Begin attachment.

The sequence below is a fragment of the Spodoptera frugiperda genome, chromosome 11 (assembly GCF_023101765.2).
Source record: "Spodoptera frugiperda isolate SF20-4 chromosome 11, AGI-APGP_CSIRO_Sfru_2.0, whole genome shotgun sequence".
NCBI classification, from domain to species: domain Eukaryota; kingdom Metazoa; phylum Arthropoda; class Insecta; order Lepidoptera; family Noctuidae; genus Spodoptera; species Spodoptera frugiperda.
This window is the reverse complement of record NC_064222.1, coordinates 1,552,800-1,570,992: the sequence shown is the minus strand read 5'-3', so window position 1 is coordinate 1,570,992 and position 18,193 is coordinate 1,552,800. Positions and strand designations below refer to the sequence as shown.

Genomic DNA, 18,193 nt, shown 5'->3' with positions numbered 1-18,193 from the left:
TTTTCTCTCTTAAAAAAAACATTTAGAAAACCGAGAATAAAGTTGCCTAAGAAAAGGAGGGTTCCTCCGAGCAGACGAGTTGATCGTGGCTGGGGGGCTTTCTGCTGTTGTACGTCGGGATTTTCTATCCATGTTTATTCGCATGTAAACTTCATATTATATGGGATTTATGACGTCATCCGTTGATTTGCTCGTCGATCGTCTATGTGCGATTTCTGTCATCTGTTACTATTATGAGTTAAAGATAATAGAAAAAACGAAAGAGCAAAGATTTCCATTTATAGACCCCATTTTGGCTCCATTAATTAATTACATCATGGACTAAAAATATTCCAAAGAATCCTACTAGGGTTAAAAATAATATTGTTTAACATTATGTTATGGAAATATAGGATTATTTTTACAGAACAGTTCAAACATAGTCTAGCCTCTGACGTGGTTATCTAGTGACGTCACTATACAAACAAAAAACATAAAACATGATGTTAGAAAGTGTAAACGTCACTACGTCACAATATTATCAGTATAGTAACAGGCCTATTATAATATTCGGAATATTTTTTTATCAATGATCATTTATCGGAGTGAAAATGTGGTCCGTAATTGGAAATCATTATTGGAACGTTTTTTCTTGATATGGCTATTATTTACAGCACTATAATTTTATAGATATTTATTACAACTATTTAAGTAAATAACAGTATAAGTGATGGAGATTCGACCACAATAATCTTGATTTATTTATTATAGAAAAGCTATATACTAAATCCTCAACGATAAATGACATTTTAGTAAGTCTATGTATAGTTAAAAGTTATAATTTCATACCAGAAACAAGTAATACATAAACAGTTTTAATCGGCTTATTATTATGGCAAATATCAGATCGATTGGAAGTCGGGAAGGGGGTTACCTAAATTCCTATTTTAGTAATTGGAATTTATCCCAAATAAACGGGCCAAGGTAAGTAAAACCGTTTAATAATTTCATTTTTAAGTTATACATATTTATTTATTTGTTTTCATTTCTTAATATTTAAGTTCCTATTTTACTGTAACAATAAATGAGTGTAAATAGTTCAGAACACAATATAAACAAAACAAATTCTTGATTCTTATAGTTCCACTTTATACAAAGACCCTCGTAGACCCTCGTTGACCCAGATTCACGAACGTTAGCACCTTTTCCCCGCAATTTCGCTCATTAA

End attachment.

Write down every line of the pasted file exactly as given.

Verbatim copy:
The sequence below is a fragment of the Spodoptera frugiperda genome, chromosome 11 (assembly GCF_023101765.2).
Source record: "Spodoptera frugiperda isolate SF20-4 chromosome 11, AGI-APGP_CSIRO_Sfru_2.0, whole genome shotgun sequence".
NCBI classification, from domain to species: domain Eukaryota; kingdom Metazoa; phylum Arthropoda; class Insecta; order Lepidoptera; family Noctuidae; genus Spodoptera; species Spodoptera frugiperda.
This window is the reverse complement of record NC_064222.1, coordinates 1,552,800-1,570,992: the sequence shown is the minus strand read 5'-3', so window position 1 is coordinate 1,570,992 and position 18,193 is coordinate 1,552,800. Positions and strand designations below refer to the sequence as shown.

Genomic DNA, 18,193 nt, shown 5'->3' with positions numbered 1-18,193 from the left:
TTTTCTCTCTTAAAAAAAACATTTAGAAAACCGAGAATAAAGTTGCCTAAGAAAAGGAGGGTTCCTCCGAGCAGACGAGTTGATCGTGGCTGGGGGGCTTTCTGCTGTTGTACGTCGGGATTTTCTATCCATGTTTATTCGCATGTAAACTTCATATTATATGGGATTTATGACGTCATCCGTTGATTTGCTCGTCGATCGTCTATGTGCGATTTCTGTCATCTGTTACTATTATGAGTTAAAGATAATAGAAAAAACGAAAGAGCAAAGATTTCCATTTATAGACCCCATTTTGGCTCCATTAATTAATTACATCATGGACTAAAAATATTCCAAAGAATCCTACTAGGGTTAAAAATAATATTGTTTAACATTATGTTATGGAAATATAGGATTATTTTTACAGAACAGTTCAAACATAGTCTAGCCTCTGACGTGGTTATCTAGTGACGTCACTATACAAACAAAAAACATAAAACATGATGTTAGAAAGTGTAAACGTCACTACGTCACAATATTATCAGTATAGTAACAGGCCTATTATAATATTCGGAATATTTTTTTATCAATGATCATTTATCGGAGTGAAAATGTGGTCCGTAATTGGAAATCATTATTGGAACGTTTTTTCTTGATATGGCTATTATTTACAGCACTATAATTTTATAGATATTTATTACAACTATTTAAGTAAATAACAGTATAAGTGATGGAGATTCGACCACAATAATCTTGATTTATTTATTATAGAAAAGCTATATACTAAATCCTCAACGATAAATGACATTTTAGTAAGTCTATGTATAGTTAAAAGTTATAATTTCATACCAGAAACAAGTAATACATAAACAGTTTTAATCGGCTTATTATTATGGCAAATATCAGATCGATTGGAAGTCGGGAAGGGGGTTACCTAAATTCCTATTTTAGTAATTGGAATTTATCCCAAATAAACGGGCCAAGGTAAGTAAAACCGTTTAATAATTTCATTTTTAAGTTATACATATTTATTTATTTGTTTTCATTTCTTAATATTTAAGTTCCTATTTTACTGTAACAATAAATGAGTGTAAATAGTTCAGAACACAATATAAACAAAACAAATTCTTGATTCTTATAGTTCCACTTTATACAAAGACCCTCGTAGACCCTCGTTGACCCAGATTCACGAACGTTAGCACCTTTTCCCCGCAATTTCGCTCATTAA